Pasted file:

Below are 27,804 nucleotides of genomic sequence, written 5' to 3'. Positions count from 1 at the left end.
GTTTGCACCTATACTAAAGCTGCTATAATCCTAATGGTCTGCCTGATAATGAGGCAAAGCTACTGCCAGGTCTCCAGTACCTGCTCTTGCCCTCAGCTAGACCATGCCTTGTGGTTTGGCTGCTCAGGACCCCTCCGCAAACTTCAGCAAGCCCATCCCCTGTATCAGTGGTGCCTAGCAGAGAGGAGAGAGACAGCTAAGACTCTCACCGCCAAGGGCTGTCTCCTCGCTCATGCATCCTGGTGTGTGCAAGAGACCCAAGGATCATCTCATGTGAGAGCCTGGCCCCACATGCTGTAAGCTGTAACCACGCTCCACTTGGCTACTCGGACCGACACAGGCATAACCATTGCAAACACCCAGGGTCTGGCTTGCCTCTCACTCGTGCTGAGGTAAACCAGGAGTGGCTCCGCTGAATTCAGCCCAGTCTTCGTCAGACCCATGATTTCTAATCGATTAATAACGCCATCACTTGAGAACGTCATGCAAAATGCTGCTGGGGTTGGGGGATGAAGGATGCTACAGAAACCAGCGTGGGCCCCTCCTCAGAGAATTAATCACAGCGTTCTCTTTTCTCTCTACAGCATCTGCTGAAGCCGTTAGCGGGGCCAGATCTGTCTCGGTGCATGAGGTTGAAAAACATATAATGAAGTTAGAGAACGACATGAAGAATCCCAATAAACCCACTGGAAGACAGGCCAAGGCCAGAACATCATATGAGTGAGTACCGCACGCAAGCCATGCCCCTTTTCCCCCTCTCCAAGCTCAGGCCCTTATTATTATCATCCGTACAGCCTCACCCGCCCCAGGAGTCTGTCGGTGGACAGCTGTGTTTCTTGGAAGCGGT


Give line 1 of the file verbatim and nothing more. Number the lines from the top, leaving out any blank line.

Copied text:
Below are 27,804 nucleotides of genomic sequence, written 5' to 3'. Positions count from 1 at the left end.